New Hampshire Wildlife News
by Certified Wildlife Biologist, Eric P. Orff

New Hampshire Nature Notes
by Eric Orff

Winter has arrived on the Suncook River in Epsom

Thursday 12/10/2009

What a difference a week can make here overlooking the Suncook River. A week ago temperatures soared into the mid 60's mid day and it was at least spring like if not almost summer-like. We went from those high temperatures and a lush green view from my home office window to 20's and a skiff of snow overnight Saturday. Maybe two inches at most. But boy did old man winter fly in overnight Tuesday and all day Wednesday. We now have a coating of eight inches of heavy wet snow. The still unfrozen ground is locked away beneath the thick coating of snow. Quite a transformation in a week's time.

And the snow has brought at least a few birds to my feeders. A dozen or so Juncos to my feeders out front but still just a few blue jays to my big platform feeder out back of my house. Now I have placed the fat covered rib cage of the deer I got this fall out back and well off the ground. I noticed this morning that a handful of crows had discovered it at last. Each year I butcher a deer here on my kitchen table I like to give back to nature any parts I cannot consume. The legs and such are given to the coyotes and foxes out in the woods but I have for years hung the rib cage down back towards the river where birds feast on the fat and small meat trimmings all winter long. Kind of a natural suit feeder. It blends in to the trees and is hardly noticeable if you don't know where it is. Come spring I'll give what remains to the coyotes as well.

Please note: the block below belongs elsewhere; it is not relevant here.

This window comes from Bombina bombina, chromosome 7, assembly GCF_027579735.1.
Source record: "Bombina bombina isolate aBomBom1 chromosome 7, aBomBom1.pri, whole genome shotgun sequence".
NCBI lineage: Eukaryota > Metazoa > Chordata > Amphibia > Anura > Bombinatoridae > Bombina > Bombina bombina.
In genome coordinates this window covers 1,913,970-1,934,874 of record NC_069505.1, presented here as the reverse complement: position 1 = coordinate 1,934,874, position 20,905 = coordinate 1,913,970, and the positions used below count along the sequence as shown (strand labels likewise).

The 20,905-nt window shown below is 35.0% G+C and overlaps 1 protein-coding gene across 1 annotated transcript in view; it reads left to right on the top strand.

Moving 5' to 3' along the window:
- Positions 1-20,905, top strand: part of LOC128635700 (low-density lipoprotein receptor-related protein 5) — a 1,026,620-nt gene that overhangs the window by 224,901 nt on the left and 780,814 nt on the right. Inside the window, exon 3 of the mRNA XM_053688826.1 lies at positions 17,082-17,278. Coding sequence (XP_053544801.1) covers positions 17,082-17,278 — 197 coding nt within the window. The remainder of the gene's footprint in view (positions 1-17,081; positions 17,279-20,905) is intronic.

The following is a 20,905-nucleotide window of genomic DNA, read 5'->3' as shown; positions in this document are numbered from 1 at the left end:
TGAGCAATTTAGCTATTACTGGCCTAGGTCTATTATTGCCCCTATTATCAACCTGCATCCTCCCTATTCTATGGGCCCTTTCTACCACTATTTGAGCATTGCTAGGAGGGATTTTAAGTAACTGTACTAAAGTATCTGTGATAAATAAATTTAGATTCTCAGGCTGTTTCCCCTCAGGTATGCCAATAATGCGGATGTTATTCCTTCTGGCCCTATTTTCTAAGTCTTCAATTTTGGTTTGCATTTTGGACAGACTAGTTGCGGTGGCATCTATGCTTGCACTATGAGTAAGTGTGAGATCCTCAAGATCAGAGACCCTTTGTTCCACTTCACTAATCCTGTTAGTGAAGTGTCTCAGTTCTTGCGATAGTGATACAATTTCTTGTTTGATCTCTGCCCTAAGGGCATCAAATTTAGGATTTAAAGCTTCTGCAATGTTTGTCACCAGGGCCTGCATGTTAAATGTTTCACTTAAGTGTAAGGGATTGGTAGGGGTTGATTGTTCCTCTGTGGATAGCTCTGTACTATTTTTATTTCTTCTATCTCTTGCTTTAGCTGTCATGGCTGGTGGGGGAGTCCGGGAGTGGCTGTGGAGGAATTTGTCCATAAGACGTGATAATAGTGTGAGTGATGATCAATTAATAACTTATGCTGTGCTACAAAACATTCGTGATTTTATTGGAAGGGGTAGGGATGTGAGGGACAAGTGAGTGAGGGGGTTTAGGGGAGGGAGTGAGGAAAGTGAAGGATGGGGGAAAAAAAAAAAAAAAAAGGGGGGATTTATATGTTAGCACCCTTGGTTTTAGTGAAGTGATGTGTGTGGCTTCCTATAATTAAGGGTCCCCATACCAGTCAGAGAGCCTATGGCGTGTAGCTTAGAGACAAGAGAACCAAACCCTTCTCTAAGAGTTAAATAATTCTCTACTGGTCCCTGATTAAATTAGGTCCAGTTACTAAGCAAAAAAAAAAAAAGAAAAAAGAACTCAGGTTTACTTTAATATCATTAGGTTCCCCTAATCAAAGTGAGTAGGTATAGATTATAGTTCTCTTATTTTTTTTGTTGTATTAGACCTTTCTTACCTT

You would be amazed how quickly a full deer or even moose carcass can disappear when placed out in the woods. I have dumped numbers of car killed deer down in Bear Brook over the years while working for the Fish and Game Department. And the local Conservation Officer dumped an adult moose there a few years ago. Within just a week a deer is gone and the moose maybe lasted two weeks. Even all the deer bones soon are gone.

The cold temperatures over the weekend finally chilled the local small farm ponds enough to coat them with ice. All the larger ponds, lakes and moving waters are still ice free. It will take a prolonged cold snap to begin covering them with ice. This is late in the year for ice to be forming. All of November ran 6 to 8 degrees above average so not a hint of ice, even on mud puddles, until now. And as I mentioned the ground is still totally frost free.

My wildlife observations have been pretty scarce the last week or more. The deer are still moving about although the rut is winding down now. I haven't seen any turkeys in a while around here. I think much of the wildlife is already in winter mode, conserving energy and moving only as much as needed to survive. I find myself thinking the same way with the arrival of winter.

Previous Note

Where are my birds? And it is spring-like today.

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Next Note

Mother Nature tucked the Suncook River in for the winter under a white sheet of ice last night.

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